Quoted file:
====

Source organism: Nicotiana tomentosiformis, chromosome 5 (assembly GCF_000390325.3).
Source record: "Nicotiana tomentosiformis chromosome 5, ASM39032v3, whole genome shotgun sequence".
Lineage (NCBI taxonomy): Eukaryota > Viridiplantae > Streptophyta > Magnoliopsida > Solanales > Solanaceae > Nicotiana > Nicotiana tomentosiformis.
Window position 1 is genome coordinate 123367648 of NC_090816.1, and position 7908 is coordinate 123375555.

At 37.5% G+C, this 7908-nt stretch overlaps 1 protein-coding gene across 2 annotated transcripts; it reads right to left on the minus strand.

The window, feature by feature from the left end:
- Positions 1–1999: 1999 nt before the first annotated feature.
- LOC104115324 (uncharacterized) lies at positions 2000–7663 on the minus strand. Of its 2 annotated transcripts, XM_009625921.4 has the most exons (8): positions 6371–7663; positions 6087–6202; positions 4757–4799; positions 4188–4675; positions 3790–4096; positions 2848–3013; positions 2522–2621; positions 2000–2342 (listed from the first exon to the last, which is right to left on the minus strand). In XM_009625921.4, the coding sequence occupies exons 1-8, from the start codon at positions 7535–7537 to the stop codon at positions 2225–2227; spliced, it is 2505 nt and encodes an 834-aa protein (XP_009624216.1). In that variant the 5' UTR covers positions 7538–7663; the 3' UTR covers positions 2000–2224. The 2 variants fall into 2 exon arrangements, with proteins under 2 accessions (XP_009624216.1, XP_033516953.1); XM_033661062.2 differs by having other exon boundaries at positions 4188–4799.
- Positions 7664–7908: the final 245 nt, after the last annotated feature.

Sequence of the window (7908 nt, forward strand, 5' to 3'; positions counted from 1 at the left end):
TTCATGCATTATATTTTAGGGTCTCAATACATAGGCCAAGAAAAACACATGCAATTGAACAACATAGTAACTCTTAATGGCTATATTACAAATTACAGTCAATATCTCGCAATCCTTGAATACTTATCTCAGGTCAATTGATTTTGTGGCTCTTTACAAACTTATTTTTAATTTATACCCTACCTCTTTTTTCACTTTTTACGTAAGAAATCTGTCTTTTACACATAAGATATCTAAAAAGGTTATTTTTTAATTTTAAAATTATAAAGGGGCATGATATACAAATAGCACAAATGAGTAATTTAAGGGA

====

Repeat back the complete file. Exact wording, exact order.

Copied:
Source organism: Nicotiana tomentosiformis, chromosome 5 (assembly GCF_000390325.3).
Source record: "Nicotiana tomentosiformis chromosome 5, ASM39032v3, whole genome shotgun sequence".
Lineage (NCBI taxonomy): Eukaryota > Viridiplantae > Streptophyta > Magnoliopsida > Solanales > Solanaceae > Nicotiana > Nicotiana tomentosiformis.
Window position 1 is genome coordinate 123367648 of NC_090816.1, and position 7908 is coordinate 123375555.

At 37.5% G+C, this 7908-nt stretch overlaps 1 protein-coding gene across 2 annotated transcripts; it reads right to left on the minus strand.

The window, feature by feature from the left end:
- Positions 1–1999: 1999 nt before the first annotated feature.
- LOC104115324 (uncharacterized) lies at positions 2000–7663 on the minus strand. Of its 2 annotated transcripts, XM_009625921.4 has the most exons (8): positions 6371–7663; positions 6087–6202; positions 4757–4799; positions 4188–4675; positions 3790–4096; positions 2848–3013; positions 2522–2621; positions 2000–2342 (listed from the first exon to the last, which is right to left on the minus strand). In XM_009625921.4, the coding sequence occupies exons 1-8, from the start codon at positions 7535–7537 to the stop codon at positions 2225–2227; spliced, it is 2505 nt and encodes an 834-aa protein (XP_009624216.1). In that variant the 5' UTR covers positions 7538–7663; the 3' UTR covers positions 2000–2224. The 2 variants fall into 2 exon arrangements, with proteins under 2 accessions (XP_009624216.1, XP_033516953.1); XM_033661062.2 differs by having other exon boundaries at positions 4188–4799.
- Positions 7664–7908: the final 245 nt, after the last annotated feature.

Sequence of the window (7908 nt, forward strand, 5' to 3'; positions counted from 1 at the left end):
TTCATGCATTATATTTTAGGGTCTCAATACATAGGCCAAGAAAAACACATGCAATTGAACAACATAGTAACTCTTAATGGCTATATTACAAATTACAGTCAATATCTCGCAATCCTTGAATACTTATCTCAGGTCAATTGATTTTGTGGCTCTTTACAAACTTATTTTTAATTTATACCCTACCTCTTTTTTCACTTTTTACGTAAGAAATCTGTCTTTTACACATAAGATATCTAAAAAGGTTATTTTTTAATTTTAAAATTATAAAGGGGCATGATATACAAATAGCACAAATGAGTAATTTAAGGGA